Have Colleges Completely Lost Their Minds?

Monty Python fans may remember the long sketch about the “lethal joke” that was so funny you would die from laughter, and which was weaponized for battlefield use in World War II. (If you have 10 minutes you can watch the sketch here.) The sketch culminates in the worldwide banning of jokes of mass destruction through the Geneva Convention, but it seems the University of Oregon takes the idea seriously. Get a load of this story:

British conductor sacked by US music festival after ‘innocent’ joke with his African-American friend was labelled racist

An acclaimed British conductor has been fired from a prestigious American music festival after a seemingly innocent joke he made to a black friend was labelled racist.

Matthew Halls was removed as artistic director of the Oregon Bach Festival following an incident in which he imitated a southern American accent while talking to his longstanding friend, the African-American classical singer Reginald Mobley.

It is understood a white woman who overheard the joke reported it to officials at the University of Oregon, which runs the festival, claiming it amounted to a racial slur.

Shortly after Halls, who has worked with orchestras and opera houses across Europe and the US, was told by a university official his four year contract, which was to have run until 2020, was being terminated.

This sounds like a bad Title IX inquisition. Further down in the story, it is explained that the University of Oregon never spoke with Mobley, who is appalled at the University’s action.

Mobley, a countertenor who regularly performs in the UK, has now spoken out to defend his friend, saying there was nothing racist about the joke and describing the university’s apparent treatment of Halls as deeply unjust.

“He has been victimised and I’m very upset about it,” he told The Sunday Telegraph. ”It was an innocent joke that has been entirely taken out of context.” . . .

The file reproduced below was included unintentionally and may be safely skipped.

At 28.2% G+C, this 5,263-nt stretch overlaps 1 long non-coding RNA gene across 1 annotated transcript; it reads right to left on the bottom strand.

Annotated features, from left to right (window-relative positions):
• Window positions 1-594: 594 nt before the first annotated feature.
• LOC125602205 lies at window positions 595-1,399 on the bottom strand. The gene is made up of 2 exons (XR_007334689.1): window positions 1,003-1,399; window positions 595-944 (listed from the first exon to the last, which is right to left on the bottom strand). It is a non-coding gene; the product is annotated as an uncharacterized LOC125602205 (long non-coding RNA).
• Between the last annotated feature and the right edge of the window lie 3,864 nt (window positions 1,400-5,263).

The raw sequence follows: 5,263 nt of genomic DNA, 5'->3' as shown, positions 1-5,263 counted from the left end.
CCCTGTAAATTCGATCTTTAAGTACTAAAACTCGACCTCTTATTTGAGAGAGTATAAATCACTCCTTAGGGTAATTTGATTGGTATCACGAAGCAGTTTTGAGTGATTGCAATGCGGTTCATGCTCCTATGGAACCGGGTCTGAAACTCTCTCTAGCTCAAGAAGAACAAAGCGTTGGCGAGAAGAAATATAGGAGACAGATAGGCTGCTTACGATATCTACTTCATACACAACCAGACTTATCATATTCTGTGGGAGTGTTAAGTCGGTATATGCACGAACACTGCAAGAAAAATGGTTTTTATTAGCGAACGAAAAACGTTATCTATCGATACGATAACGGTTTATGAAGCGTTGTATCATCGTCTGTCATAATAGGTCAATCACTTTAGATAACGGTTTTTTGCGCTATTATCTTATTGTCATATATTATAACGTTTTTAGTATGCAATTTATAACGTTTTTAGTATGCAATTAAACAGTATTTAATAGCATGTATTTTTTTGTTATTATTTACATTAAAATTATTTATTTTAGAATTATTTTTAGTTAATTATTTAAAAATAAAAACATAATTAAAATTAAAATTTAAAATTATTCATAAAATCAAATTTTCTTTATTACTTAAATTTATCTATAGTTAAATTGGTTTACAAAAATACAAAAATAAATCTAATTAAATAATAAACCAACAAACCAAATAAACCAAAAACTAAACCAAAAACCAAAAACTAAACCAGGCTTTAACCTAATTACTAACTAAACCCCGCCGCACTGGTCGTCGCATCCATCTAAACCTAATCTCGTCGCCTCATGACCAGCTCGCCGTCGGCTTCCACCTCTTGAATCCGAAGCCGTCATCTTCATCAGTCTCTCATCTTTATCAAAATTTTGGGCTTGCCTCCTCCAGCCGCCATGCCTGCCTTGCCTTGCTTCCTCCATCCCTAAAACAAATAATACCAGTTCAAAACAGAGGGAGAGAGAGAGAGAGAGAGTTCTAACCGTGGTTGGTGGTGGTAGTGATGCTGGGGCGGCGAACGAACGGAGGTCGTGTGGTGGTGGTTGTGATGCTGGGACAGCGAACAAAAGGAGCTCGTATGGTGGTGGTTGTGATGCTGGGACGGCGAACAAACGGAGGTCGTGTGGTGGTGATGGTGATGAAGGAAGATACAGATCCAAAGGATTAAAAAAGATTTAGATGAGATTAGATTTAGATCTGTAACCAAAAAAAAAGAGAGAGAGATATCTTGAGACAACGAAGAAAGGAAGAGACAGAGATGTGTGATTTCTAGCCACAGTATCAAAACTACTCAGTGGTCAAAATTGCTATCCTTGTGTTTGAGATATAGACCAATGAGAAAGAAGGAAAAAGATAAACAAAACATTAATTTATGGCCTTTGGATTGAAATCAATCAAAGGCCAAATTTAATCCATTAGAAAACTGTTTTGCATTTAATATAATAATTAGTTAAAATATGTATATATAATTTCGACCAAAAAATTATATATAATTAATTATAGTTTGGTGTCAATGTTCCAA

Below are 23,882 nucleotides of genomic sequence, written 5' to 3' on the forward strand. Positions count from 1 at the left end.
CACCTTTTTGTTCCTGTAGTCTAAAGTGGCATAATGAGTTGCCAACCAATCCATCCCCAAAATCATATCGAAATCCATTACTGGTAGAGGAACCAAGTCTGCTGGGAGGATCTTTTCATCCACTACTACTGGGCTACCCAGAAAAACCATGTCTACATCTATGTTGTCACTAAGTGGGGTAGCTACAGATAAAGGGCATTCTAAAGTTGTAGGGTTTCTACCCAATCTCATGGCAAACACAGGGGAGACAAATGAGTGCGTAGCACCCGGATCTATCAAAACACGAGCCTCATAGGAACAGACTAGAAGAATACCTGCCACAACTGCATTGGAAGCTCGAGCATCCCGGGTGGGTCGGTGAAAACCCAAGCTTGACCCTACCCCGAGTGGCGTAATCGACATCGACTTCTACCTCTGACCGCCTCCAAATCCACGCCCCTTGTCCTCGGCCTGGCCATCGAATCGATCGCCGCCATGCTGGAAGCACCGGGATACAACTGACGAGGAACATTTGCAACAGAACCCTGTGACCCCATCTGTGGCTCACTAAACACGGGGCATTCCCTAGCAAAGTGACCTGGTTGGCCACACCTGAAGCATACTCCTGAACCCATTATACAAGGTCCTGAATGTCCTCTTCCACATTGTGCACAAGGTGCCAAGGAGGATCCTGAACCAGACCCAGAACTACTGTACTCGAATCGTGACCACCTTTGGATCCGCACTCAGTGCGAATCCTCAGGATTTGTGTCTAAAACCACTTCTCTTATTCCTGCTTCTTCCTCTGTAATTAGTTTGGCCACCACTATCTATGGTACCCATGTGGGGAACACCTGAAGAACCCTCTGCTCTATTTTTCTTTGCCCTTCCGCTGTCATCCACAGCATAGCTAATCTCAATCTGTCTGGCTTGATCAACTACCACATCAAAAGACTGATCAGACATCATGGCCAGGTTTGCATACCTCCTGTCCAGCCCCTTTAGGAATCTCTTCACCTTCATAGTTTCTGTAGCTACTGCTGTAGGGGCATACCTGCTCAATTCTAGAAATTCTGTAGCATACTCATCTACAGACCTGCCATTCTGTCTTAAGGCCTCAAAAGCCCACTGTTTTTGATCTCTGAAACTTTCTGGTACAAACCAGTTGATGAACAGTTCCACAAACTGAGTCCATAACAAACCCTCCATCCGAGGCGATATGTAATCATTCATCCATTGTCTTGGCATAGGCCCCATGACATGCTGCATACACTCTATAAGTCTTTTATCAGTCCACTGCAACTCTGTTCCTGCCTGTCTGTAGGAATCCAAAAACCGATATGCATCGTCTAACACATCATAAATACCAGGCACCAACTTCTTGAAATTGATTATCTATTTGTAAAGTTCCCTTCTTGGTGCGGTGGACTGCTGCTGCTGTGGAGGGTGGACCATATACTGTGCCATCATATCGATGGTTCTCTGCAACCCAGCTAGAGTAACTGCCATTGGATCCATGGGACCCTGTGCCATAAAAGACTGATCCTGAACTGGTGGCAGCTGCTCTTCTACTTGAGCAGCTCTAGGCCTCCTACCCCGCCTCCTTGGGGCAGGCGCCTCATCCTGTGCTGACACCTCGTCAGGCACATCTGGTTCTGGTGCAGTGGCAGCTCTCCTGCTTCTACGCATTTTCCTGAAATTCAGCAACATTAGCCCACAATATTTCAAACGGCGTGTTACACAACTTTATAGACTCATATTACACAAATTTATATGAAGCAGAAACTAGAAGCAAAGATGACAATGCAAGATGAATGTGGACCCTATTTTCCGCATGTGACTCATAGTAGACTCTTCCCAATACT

Halls and Mobley had been chatting at a reception held last month during this year’s Oregon Bach Festival, when the subject turned to a concert in London in which Mobley had performed.

The singer, who was born and raised in the southern state of Florida, said the concert had an “antebellum” feel to it, of the sort associated with Gone With the Wind and other rose-tinted representations of the pre-Civil War south.

In response Mobley says that Halls “apologised on behalf of England”, before putting on an exaggerated southern accent and joking: “Do you want some grits?”, in a reference to the ground corn dish popular in the south.

“I’m from the deep south and Matthew often makes fun of the southern accent just as I often make fun of his British accent,” said Mobley. “Race was not an issue. He was imitating a southern accent, not putting on a black accent, and there was nothing racist or malicious about it.”

But the singer suspects that a white woman who overheard their conversation and spoke to him moments later went on to report it to the university, alleging Halls had made a racist joke. . .

Mobley was not invited to give evidence and he says there is a deep irony in the fact the authorities appear to have assumed on his behalf that he would have objected to the joke.

“I’m the subject of a falsified story, without having the chance to have my say,” he said. “My voice has been taken away in a conversation about race that involved me, and technically that’s racist.”

At this point, maybe the best thing to do is just sit back and watch colleges and universities destroy themselves.

About time this film becomes mandatory viewing in college campuses:

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